Some men imagine this happens when a young man gets approval by a local congregation and some quorum leader “confers” this priesthood. That is fanciful imagination. The reality is that this is a very rare event, happening infrequently in mankind’s temporal history. God has made provision to deal with the frequent absence of this authority among men by having some linger here, as John the Beloved has agreed to do.
Christ serves as the model for these recipients, and He is the one who best exemplifies the kind of man to whom God the Father would declare, “Thou art a priest for ever after the order of Melchizedek.”
Vanity is a poor substitute for redemption. As Joseph Smith put it, “How much more dignified and noble are the thoughts of God, than the vain imaginations of the human heart!” When men get a little authority, as they suppose (or in other words, as they imagine), they begin to abuse one another.
Those God trusts are like Moses, who “was very meek, above all the men which were upon the face of the earth.” (Num. 12:3.) This is why the 1832 revelation calls the recipients “the sons of Moses.” (D&C 84:34.)
When pretenders exercise control, dominion and compulsion over one another it discourages the hearts of those who seek for God. The poor example makes everyone wary of the idea of “authority” given by God. Remember the Great Example of the Great High Priest, Christ. He knelt and washed others’ feet. He did not seek out the chief seats. He was cast out and associated with the least, proclaiming that it was they who were favored by God. He was despised and rejected because He held no position, rank or authority in the social order of His day. He called the presiding authorities of His time hypocrites, whited sepulchers filled with death and decay.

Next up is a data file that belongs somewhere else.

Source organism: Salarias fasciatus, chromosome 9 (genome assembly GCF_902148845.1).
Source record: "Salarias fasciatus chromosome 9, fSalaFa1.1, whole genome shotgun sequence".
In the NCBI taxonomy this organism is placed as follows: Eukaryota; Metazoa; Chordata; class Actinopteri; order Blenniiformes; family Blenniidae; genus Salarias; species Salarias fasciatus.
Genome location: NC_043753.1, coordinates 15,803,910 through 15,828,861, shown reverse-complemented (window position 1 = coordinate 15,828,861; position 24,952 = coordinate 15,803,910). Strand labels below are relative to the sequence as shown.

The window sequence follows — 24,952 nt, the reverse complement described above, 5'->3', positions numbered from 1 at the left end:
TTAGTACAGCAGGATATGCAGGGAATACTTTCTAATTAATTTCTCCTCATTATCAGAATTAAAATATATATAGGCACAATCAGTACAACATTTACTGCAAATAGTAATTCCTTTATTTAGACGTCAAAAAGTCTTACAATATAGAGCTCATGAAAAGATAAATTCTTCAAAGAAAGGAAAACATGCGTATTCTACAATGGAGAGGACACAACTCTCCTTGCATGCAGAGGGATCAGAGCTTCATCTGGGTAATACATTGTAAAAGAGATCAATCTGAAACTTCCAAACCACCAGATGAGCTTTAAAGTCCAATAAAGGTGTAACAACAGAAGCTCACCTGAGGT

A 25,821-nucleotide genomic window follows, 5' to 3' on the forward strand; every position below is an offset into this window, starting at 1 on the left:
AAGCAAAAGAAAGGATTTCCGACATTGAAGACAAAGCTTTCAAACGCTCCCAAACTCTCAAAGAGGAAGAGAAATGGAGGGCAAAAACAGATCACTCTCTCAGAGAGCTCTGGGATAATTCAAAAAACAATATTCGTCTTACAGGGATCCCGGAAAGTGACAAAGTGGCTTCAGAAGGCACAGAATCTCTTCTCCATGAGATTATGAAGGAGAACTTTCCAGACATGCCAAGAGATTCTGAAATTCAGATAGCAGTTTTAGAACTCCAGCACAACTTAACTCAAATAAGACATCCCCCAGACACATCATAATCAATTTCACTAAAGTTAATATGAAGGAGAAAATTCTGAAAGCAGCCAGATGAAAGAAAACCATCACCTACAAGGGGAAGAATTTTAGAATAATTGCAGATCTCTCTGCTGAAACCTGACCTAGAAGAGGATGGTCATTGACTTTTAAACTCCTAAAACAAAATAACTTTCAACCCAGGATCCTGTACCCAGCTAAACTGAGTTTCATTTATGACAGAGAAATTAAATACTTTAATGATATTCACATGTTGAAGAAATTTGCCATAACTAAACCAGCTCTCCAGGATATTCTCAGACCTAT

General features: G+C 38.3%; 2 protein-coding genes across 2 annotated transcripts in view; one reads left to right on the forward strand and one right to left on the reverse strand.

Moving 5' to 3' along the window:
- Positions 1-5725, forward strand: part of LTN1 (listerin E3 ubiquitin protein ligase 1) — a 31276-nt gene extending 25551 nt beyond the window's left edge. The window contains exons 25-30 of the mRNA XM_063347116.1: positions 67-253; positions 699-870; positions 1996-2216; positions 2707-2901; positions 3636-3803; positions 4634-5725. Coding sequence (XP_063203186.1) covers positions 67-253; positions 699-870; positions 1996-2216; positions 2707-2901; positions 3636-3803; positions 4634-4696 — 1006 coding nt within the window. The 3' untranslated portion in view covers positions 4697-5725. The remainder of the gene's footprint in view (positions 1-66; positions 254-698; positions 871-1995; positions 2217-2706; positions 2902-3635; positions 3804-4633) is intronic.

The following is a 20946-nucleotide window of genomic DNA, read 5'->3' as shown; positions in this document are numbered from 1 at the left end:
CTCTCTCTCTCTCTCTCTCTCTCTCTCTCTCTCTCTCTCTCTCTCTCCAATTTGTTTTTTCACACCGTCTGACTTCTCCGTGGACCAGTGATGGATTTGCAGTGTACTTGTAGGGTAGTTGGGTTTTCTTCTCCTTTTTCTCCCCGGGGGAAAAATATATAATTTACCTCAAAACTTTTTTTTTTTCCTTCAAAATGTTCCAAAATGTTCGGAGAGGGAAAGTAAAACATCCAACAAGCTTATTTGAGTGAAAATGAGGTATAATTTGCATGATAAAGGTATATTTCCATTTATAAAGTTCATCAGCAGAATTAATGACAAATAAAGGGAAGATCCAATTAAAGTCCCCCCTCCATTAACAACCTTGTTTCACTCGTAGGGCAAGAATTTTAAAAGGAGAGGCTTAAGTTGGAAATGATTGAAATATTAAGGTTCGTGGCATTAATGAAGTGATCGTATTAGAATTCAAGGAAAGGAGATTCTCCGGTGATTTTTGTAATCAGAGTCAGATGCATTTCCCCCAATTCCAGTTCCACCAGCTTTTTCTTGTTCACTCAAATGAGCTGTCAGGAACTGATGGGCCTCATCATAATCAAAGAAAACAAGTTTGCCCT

Christ came to serve, not to rule and reign with violence and intimidation. HE is the model of what real authority looks like. Real authority elevates others. It kneels to serve. It has others’ best interests in mind to the point of sacrificing everything to serve and save others. It is impossible to imagine Christ escorting the self-important into God the Father’s presence to have him given authority. The stink of such a man’s death and decay would contaminate the halls of heaven.
It is almost always the case that non-scriptural, anti-Christ ideas are likely to be rejected–until it is the “doctrine” or “dogma” of an institution. Then, because of mankind’s insecurities, falsehoods get propped up beyond all criticism because of the influence the institution holds in this world. It is the worldliness of the lie that makes it so appealing, so reassuring. Lies enjoy success which are so very unlike the example of the itinerate preacher Jesus, who submitted to others, paid the temple priests, paid taxes to Caesar, was cast out of the synagogues– and who founded the religion now profaned by wealthy men saying, but not doing, as He commanded.